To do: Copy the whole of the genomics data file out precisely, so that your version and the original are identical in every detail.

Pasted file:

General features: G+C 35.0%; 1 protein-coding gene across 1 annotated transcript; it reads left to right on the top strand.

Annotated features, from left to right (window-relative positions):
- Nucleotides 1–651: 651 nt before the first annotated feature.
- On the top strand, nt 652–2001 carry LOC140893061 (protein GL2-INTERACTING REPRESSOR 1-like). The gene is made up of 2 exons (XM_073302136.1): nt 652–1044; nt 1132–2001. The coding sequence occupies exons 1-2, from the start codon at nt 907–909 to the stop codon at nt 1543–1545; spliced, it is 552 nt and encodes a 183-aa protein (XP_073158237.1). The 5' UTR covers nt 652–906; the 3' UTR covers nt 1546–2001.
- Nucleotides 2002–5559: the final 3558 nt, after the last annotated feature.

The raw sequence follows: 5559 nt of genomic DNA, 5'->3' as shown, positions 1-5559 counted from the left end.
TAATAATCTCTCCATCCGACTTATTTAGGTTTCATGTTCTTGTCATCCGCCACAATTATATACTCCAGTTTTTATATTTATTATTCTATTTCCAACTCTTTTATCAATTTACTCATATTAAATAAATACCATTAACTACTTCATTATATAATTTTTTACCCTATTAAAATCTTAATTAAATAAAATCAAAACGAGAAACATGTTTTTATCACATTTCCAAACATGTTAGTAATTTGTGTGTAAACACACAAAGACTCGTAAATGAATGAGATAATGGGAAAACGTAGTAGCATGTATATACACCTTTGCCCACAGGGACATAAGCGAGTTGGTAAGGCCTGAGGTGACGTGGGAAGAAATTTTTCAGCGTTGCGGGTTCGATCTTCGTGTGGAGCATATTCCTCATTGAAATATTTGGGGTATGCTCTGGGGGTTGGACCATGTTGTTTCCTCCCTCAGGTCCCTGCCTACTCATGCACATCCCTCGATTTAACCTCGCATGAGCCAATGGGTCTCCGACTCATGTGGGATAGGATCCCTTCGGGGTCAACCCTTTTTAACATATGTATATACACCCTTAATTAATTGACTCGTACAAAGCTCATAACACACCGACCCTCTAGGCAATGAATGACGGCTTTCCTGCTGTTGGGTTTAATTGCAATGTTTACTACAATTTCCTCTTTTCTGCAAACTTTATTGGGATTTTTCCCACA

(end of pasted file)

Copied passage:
General features: G+C 35.0%; 1 protein-coding gene across 1 annotated transcript; it reads left to right on the top strand.

Annotated features, from left to right (window-relative positions):
- Nucleotides 1–651: 651 nt before the first annotated feature.
- On the top strand, nt 652–2001 carry LOC140893061 (protein GL2-INTERACTING REPRESSOR 1-like). The gene is made up of 2 exons (XM_073302136.1): nt 652–1044; nt 1132–2001. The coding sequence occupies exons 1-2, from the start codon at nt 907–909 to the stop codon at nt 1543–1545; spliced, it is 552 nt and encodes a 183-aa protein (XP_073158237.1). The 5' UTR covers nt 652–906; the 3' UTR covers nt 1546–2001.
- Nucleotides 2002–5559: the final 3558 nt, after the last annotated feature.

The raw sequence follows: 5559 nt of genomic DNA, 5'->3' as shown, positions 1-5559 counted from the left end.
TAATAATCTCTCCATCCGACTTATTTAGGTTTCATGTTCTTGTCATCCGCCACAATTATATACTCCAGTTTTTATATTTATTATTCTATTTCCAACTCTTTTATCAATTTACTCATATTAAATAAATACCATTAACTACTTCATTATATAATTTTTTACCCTATTAAAATCTTAATTAAATAAAATCAAAACGAGAAACATGTTTTTATCACATTTCCAAACATGTTAGTAATTTGTGTGTAAACACACAAAGACTCGTAAATGAATGAGATAATGGGAAAACGTAGTAGCATGTATATACACCTTTGCCCACAGGGACATAAGCGAGTTGGTAAGGCCTGAGGTGACGTGGGAAGAAATTTTTCAGCGTTGCGGGTTCGATCTTCGTGTGGAGCATATTCCTCATTGAAATATTTGGGGTATGCTCTGGGGGTTGGACCATGTTGTTTCCTCCCTCAGGTCCCTGCCTACTCATGCACATCCCTCGATTTAACCTCGCATGAGCCAATGGGTCTCCGACTCATGTGGGATAGGATCCCTTCGGGGTCAACCCTTTTTAACATATGTATATACACCCTTAATTAATTGACTCGTACAAAGCTCATAACACACCGACCCTCTAGGCAATGAATGACGGCTTTCCTGCTGTTGGGTTTAATTGCAATGTTTACTACAATTTCCTCTTTTCTGCAAACTTTATTGGGATTTTTCCCACA